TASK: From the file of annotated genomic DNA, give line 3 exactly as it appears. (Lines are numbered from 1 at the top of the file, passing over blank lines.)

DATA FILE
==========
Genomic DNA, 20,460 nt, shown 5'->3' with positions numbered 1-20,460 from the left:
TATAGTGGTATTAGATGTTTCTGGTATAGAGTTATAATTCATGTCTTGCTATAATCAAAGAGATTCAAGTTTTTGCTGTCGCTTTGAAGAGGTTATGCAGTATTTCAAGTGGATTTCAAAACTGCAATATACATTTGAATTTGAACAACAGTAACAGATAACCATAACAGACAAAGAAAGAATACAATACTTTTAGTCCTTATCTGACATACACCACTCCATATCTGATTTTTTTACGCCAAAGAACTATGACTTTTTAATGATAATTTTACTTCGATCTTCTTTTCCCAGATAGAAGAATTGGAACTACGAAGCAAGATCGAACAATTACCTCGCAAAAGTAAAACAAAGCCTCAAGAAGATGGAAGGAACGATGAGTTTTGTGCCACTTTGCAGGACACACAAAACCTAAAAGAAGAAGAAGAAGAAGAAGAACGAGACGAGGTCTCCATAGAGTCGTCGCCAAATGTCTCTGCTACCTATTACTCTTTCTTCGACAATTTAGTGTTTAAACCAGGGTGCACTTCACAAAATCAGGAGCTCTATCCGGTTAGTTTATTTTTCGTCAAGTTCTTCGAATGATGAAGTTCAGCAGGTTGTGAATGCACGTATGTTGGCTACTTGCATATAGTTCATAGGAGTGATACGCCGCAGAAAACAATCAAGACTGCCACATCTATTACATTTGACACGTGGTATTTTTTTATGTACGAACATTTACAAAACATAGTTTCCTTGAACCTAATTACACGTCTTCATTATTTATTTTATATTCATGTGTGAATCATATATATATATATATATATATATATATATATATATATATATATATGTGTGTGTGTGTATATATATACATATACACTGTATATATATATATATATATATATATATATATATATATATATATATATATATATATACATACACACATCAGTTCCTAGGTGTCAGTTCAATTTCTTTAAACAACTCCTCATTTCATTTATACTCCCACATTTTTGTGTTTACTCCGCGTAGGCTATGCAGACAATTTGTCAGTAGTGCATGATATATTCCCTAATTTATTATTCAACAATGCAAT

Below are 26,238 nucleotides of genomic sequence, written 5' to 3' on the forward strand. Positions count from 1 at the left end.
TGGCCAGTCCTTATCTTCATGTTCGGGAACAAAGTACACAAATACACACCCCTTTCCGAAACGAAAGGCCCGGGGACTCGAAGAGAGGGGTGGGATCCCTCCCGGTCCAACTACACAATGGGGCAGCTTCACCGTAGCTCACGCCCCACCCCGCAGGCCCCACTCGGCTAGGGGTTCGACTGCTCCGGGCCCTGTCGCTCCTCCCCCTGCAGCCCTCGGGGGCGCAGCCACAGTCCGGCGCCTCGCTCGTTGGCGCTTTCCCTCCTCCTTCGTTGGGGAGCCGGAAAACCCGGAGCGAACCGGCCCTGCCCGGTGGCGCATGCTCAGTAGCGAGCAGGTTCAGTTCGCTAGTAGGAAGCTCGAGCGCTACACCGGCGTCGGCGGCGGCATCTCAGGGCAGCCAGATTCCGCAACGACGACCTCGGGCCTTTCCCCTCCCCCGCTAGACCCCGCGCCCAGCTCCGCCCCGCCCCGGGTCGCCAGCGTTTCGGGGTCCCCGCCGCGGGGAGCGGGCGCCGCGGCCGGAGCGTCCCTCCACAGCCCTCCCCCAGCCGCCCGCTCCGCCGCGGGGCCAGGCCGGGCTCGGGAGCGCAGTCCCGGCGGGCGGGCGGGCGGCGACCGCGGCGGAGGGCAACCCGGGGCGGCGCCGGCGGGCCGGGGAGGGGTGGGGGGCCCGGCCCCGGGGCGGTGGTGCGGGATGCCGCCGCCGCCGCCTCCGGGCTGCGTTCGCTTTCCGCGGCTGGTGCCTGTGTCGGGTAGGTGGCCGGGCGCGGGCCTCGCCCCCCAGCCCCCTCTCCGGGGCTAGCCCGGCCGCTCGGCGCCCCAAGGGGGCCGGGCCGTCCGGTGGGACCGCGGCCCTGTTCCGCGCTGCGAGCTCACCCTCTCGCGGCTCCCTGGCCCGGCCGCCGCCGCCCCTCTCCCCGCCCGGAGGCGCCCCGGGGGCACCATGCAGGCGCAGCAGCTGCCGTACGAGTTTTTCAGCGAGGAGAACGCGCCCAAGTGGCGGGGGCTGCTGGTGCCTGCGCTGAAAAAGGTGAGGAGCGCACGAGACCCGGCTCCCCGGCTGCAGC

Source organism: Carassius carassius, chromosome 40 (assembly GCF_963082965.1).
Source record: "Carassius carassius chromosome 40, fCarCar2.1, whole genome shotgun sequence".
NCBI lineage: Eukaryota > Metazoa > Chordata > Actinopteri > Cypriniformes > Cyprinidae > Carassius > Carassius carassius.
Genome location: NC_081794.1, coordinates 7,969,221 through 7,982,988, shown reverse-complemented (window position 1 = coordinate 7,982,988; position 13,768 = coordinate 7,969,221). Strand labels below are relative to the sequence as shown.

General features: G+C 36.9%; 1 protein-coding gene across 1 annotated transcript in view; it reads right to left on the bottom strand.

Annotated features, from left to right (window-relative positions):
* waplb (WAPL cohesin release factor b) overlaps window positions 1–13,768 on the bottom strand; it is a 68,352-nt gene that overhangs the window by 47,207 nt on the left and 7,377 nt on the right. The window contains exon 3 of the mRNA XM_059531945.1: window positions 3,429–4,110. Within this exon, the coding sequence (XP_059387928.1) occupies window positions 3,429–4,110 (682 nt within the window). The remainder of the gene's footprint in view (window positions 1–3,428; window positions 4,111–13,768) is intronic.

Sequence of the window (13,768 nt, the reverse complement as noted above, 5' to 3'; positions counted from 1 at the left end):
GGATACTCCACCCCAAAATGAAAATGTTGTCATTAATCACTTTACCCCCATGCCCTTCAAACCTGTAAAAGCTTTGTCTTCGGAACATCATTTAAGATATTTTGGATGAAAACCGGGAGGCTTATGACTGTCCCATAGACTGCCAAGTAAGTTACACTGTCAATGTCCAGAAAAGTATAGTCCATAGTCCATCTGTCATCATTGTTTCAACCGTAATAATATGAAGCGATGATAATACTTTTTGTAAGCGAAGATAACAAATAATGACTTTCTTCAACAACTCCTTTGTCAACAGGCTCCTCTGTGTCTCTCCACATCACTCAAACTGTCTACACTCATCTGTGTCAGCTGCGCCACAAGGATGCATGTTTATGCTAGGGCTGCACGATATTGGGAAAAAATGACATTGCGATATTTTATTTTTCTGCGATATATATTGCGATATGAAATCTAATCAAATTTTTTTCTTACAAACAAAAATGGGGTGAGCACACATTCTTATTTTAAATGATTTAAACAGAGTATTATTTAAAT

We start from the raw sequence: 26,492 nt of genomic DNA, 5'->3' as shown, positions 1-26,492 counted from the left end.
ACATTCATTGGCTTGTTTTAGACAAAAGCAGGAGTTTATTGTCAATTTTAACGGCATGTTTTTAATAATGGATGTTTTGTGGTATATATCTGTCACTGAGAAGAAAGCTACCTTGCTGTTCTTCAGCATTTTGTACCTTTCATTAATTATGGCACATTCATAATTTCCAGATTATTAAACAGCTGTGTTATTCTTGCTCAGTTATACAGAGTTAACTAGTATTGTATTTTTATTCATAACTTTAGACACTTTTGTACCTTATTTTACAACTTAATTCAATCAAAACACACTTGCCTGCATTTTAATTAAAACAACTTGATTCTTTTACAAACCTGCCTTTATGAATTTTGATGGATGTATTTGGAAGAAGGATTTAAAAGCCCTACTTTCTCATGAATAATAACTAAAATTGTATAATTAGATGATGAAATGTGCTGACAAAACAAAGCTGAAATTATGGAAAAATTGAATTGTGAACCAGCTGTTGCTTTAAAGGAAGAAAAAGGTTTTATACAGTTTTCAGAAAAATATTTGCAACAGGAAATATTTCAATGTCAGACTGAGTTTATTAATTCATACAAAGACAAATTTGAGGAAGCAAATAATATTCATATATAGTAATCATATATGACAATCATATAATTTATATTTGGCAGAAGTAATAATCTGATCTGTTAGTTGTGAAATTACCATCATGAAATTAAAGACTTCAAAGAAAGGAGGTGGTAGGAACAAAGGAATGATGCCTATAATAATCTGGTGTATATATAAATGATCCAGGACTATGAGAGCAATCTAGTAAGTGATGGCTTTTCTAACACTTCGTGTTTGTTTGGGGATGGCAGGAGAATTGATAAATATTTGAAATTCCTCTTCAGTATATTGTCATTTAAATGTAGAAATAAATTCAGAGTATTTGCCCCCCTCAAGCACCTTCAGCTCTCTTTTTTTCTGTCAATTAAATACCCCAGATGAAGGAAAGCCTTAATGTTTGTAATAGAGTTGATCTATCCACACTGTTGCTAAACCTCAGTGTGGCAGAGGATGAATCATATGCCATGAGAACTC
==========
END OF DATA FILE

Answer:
Below are 26,238 nucleotides of genomic sequence, written 5' to 3' on the forward strand. Positions count from 1 at the left end.